Utah economy

Droughts among the most financially crushing weather-related disasters

COTTONWOOD HEIGHTS (ABC4) – Droughts are among the most financially crushing weather-related disasters, affecting the U.S. economy by nearly $9 billion a year, according to the U.S. Department of Commerce’s National Oceanic and Atmospheric Administration.

In Utah, where 93% of the state is in severe drought, there has been no significant increase in its snowfall for about five weeks, according to Candice Hasenyager, director of the water resources division. from Utah.

“We’re about nine inches of water equivalent snow. So that’s about a little over two-thirds of what we normally see this time around,” Hasenyager said. But that does not prevent skiers from hurtling down the slopes.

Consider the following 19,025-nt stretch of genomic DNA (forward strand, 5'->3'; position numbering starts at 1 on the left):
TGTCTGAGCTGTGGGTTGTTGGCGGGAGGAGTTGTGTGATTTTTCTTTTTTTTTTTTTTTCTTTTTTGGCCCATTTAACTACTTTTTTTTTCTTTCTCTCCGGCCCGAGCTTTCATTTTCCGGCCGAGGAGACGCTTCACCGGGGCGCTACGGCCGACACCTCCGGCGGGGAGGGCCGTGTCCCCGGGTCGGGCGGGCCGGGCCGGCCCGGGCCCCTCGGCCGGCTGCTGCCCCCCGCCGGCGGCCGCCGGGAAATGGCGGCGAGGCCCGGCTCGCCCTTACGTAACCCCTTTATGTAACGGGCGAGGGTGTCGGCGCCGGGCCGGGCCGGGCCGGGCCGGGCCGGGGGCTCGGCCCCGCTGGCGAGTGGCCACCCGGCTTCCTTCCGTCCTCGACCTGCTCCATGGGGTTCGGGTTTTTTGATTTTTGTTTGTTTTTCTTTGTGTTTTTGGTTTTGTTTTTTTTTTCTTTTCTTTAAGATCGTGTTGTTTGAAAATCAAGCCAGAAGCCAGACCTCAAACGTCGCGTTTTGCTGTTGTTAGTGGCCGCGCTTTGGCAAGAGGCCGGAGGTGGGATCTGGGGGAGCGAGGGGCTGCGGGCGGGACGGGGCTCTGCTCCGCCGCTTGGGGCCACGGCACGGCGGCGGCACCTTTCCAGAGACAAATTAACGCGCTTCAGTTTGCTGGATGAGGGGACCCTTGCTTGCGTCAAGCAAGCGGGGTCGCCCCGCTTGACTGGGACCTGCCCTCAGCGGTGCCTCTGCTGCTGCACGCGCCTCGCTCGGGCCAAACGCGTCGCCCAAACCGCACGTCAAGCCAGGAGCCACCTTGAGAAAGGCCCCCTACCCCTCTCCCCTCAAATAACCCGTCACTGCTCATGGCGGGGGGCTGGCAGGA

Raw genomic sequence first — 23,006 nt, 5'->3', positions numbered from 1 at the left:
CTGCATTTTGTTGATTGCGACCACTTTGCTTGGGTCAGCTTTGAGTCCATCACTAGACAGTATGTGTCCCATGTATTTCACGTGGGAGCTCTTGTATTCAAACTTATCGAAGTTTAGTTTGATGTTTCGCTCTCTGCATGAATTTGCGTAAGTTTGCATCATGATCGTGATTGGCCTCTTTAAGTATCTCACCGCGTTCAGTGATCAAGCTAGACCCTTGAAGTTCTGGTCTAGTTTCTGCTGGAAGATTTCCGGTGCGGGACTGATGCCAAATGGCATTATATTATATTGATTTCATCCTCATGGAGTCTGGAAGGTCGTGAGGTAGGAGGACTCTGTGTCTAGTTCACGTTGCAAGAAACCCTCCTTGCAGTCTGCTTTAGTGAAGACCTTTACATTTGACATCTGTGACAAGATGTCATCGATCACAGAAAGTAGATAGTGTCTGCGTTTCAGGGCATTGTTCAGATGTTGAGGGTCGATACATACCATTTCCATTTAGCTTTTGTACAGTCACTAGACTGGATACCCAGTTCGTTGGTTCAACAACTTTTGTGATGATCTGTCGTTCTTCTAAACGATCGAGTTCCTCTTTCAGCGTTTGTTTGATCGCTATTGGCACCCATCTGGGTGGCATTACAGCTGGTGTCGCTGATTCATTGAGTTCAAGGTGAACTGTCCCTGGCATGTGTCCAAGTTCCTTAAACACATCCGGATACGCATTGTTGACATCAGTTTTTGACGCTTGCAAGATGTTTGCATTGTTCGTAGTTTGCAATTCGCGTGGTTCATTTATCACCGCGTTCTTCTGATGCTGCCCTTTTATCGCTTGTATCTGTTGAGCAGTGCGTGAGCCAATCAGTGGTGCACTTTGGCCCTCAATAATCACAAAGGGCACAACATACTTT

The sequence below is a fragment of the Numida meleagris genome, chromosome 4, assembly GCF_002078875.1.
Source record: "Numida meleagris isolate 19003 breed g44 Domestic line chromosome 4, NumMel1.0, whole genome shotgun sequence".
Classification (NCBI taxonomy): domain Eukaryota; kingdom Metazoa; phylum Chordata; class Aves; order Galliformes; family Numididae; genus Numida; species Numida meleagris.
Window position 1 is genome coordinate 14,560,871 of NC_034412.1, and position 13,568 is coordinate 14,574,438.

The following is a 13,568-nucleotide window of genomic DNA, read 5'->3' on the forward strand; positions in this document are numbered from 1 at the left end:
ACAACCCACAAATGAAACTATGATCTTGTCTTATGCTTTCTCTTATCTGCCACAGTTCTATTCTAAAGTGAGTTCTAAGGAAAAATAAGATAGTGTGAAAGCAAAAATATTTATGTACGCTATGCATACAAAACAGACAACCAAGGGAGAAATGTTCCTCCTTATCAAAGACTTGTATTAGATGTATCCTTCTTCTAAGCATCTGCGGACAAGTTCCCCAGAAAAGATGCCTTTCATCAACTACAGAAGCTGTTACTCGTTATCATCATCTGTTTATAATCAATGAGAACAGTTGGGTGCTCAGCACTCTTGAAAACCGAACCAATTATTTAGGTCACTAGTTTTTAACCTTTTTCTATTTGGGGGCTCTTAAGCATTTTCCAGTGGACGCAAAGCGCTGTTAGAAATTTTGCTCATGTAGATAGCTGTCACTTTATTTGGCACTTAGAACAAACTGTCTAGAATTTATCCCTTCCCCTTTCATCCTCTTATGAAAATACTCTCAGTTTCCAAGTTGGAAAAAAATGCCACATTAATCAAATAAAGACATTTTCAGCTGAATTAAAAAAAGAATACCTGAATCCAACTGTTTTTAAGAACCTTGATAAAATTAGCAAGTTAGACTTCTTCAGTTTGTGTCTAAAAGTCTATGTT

“We really haven’t been affected by the lack of snow for the past few weeks,” said Jared Winkler, Brighton’s director of communications and marketing. Luke Larsen, co-owner of Lifthouse, a ski shop in Cottonwood Heights, also said business was good.

“Fortunately, we’ve always been very busy and remarkably most people who come in are very happy,” Larsen said.

Although the immediate impacts of the drought are not visible in the number of visits, the decrease in the snowpack can have disastrous consequences.

“Drought impacts tourism and recreation, it also impacts cities and people,” Hasenyager said. “So it has broad impacts and can affect the economy as well.”

In the long term, this is a problem of great concern in the ski industry.

“If there is a lot of snow, skiers go skiing. If we start losing snow, no matter how healthy the economy is, how much money people have, eventually people will lose interest in skiing if there is no snow,” said Feedback.

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Mary Cashion

The author Mary Cashion